Today we are happy to share with you an interview with Latif Tas who is a socio-legal researcher currently based in UK. By addressing some relevant issues that certainly deserve further discussions, this conversation opens the week dedicated to Kurdistan and the Kurdish diaspora.
Latif, thanks for virtually being here with Allegra. The “meeting” occurs as you have recently published a book titled “Legal Pluralism in Action. Dispute Resolution and the Kurdish Peace Committee”. Would you briefly introduce yourself to our readers and present your book?
Thank you for this invitation and for your interest in my research. I am a socio-legal researcher, but have a background in journalism. My initial academic studies were in journalism and I worked for many years as a newspaper journalist in Istanbul, Turkey. After moving to the UK, I began a PhD in Law at Queen Mary, University of London in September 2009, upon completion of a second Master’s degree in legal research. My research represented a ground-breaking ethnographic assessment of multiple laws and how these are applied in the alternative, customary dispute resolution practices of Kurds living in London.
On finishing my PhD in August 2012, I completed a one-year post-doctoral research position at the Forum Transregionale Studien (Rechtskulturen Program) in Berlin. The Forum, which explores the foundations and contexts of law in a plural world, where competitive and complementary multiplicities of legal and normative orders are part of social reality, provided me with a stimulating working environment. My research in Berlin represented an extension of my doctoral research in the UK. I examined how the unofficial legal customs of Kurdish, Turkish and Muslim immigrants living in a large urban city operate, and considered these communities’ perceptions of and relationship towards the state. My research also explored cultural and religious diversity between and within these different Muslim communities, and how these differences have influenced the way in which they interact with local governance institutions.
Since returning to London, I have been based at the Centre for Ethnic Minority Studies, School of Oriental and African Studies (SOAS) as a post-doctoral associate under the mentorship of Werner Menski. I am also working with the University of Oxford’s diaspora programme. I was recently nominated Editor in Chief for the Review of Social Studies. Any of Allegra’s readers who may want to submit an article to this peer review journal would be more than welcome. See our website for more Details.
My book ‘Legal Pluralism in Action: Dispute Resolution and the Kurdish Peace Committee’, was based on my PhD research, and explores why and how many Kurds continue to follow their alternative dispute resolution practices when they migrate to a large Western city such as London. As they emerge from the oppression of the official Turkish legal system and embrace many aspects of modern Western life, Kurds in the UK have remained true to many of their traditional norms and values. In their new circumstances, they have adapted their customary practices, developing an innovative approach to dispute resolution, rather than strictly following official UK legal processes. The book focuses specifically on one element within their diversity: the unofficial Kurdish Peace Committee or ‘KPC’ model of alternative dispute resolution, as developed and practiced by members of the Kurdish community living in London. For the first time the workings of the KPC are closely examined in the context of the customs and practices of the Kurdish community.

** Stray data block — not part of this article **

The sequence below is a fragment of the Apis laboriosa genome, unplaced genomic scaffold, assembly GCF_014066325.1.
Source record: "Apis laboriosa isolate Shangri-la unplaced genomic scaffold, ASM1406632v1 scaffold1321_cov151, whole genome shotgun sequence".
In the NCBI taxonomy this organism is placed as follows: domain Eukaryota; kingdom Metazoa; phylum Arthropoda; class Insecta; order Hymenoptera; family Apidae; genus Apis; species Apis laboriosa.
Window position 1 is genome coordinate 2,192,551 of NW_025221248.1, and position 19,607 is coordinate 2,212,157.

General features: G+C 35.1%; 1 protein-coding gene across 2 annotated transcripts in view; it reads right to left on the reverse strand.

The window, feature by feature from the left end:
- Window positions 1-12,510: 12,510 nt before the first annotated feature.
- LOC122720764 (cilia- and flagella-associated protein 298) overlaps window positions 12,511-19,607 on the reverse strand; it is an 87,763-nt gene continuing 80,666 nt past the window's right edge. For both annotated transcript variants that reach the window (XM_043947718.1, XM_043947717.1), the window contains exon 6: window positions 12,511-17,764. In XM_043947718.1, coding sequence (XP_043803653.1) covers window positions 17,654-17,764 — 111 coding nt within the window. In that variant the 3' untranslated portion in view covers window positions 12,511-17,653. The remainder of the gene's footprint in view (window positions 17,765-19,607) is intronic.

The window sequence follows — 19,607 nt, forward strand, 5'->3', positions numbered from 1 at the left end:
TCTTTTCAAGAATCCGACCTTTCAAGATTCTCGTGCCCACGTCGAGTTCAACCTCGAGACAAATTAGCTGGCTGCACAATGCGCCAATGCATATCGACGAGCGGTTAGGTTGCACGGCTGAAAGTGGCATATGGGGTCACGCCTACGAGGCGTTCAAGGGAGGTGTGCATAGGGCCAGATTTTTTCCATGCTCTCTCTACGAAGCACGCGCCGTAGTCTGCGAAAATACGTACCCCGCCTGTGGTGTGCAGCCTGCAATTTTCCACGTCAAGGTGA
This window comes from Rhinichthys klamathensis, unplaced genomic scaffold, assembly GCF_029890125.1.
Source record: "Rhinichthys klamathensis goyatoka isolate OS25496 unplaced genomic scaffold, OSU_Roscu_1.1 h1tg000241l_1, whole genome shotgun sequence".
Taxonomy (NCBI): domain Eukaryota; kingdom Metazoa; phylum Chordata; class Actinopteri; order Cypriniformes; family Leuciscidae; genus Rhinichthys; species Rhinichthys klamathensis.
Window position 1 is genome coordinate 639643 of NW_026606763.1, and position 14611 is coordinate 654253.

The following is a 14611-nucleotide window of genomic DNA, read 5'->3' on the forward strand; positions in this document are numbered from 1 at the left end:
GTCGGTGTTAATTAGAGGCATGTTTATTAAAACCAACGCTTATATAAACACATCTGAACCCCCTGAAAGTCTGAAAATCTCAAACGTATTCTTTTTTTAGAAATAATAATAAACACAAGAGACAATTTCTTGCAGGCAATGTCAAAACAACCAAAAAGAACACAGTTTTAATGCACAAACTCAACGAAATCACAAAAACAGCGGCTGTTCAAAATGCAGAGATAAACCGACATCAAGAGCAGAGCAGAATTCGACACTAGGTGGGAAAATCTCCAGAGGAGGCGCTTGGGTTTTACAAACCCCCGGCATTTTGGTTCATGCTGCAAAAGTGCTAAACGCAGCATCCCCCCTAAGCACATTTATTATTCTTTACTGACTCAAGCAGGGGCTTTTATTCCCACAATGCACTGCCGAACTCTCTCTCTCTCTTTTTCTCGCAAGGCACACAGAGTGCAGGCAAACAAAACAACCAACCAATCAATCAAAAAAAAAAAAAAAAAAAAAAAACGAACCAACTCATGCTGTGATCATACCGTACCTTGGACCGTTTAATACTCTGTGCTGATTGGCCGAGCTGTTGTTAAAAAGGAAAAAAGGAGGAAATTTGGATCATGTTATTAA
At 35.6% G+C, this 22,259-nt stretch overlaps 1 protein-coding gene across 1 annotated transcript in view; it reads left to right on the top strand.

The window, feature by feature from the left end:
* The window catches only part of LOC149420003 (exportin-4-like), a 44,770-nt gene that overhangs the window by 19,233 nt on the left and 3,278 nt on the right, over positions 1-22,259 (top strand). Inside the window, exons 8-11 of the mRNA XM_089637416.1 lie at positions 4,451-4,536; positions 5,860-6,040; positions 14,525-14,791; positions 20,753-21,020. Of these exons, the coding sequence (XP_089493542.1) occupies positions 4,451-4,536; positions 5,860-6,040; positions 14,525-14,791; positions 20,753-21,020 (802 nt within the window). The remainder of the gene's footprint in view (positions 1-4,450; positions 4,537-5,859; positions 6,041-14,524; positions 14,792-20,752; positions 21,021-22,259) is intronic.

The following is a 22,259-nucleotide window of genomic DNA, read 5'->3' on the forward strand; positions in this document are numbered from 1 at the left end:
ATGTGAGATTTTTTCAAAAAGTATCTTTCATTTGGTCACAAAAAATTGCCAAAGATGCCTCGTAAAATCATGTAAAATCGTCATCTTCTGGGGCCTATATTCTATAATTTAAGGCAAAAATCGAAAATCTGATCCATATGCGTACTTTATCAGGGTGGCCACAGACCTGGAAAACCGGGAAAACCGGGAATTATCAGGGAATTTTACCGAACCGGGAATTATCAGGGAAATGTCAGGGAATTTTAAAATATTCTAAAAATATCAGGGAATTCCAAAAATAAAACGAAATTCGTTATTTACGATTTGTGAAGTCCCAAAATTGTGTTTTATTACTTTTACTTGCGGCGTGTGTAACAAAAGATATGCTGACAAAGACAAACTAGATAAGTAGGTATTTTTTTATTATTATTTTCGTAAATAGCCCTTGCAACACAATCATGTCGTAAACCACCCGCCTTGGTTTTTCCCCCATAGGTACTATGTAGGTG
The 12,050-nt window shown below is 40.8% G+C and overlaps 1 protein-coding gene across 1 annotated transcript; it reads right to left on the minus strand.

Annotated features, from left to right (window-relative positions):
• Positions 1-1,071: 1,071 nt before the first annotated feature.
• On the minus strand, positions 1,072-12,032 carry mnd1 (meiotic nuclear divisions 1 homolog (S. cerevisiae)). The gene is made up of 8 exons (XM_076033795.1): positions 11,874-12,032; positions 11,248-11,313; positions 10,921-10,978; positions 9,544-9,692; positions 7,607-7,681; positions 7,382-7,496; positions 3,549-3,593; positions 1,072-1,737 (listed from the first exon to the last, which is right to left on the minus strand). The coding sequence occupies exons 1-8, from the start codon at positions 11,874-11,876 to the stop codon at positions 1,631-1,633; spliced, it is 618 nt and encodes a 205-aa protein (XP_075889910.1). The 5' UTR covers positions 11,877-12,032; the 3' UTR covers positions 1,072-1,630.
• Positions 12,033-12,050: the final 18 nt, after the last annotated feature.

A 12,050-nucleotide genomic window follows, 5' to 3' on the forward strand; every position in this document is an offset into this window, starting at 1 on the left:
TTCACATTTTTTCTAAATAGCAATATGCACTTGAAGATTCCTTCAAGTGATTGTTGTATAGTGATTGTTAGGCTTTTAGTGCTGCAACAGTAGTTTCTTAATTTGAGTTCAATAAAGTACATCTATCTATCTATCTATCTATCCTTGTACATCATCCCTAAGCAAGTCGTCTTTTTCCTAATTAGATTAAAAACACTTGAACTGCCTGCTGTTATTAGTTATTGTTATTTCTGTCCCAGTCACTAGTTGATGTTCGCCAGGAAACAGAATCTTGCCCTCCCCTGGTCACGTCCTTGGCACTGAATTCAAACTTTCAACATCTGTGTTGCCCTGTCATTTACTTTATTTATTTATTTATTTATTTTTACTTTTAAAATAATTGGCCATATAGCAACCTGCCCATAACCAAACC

In the absence of extensive research on the subject, one can initially suggest at least two reasons for the Kurdish preference for following customary, or alternative, dispute resolution practices as opposed to a formal state-based legal system.
Firstly, the Kurds constitute a very closed community: they have strong kinship connections, maintaining their way of life within their own community, and establishing boundaries between themselves and others. They usually hide behind their self-imposed barrier, wishing neither to show nor share their ways.
Secondly, since they have not experienced nation statehood, and have suffered within many nation states, they find it difficult to trust the rule and institutions of any formal state. The case-study reported in my book aims to bring the unofficial secular practices and experiences of Kurdish people into the social, political and legal mainstream.
The cases and KPC processes examined provide support for the idea that a positivist state law, often championed by many, may not be appropriate for everyone in all situations. The state may want to fix, shape or change the practices of others to more nearly approximate to their own ideology and value system, but others – as the empirical evidence discussed in this book demonstrates – prefer to be able to choose from a multiplicity of legal options. The structures of the KPC, along with its approach to mediating cases, also demonstrate how traditional customary practice has continued to be hybridized in favour of increasing gender equality. The PKK, a Kurdish revolutionary movement, has substantially affected the role of Kurdish women in society. Women are now fully involved in the fight for Kurdish freedom. These influences are apparent in how the KPC operates today.
The category of “legal pluralism” has become a sort of mantra for scholars. Do you see a risk in it being used to celebrate a theoretical version of the world while concrete instances on the ground remain less explored? For example: is it possible, through the lens of legal pluralism, to really understand the forms of injustice suffered by people?
The words ‘legal pluralism’ have recently been used by many different groups of people: by politicians, experts, policy makers, even by people who are against legal pluralism and who are very centralistic in their thinking. There are strong pressures from central authorities to assimilate different groups under one unique identity with the help of law. Today in Europe and in many other countries many different types of marriages exist that are not registered. How are we going to protect women (or in some cases maybe men) who are not legally registered as being married? Who is going to protect a woman’s legal rights if she is not officially married, and has children, and their father just turns his back and walks away? The state cannot protect individuals in such circumstances and legal pluralism asks how we can address this issue.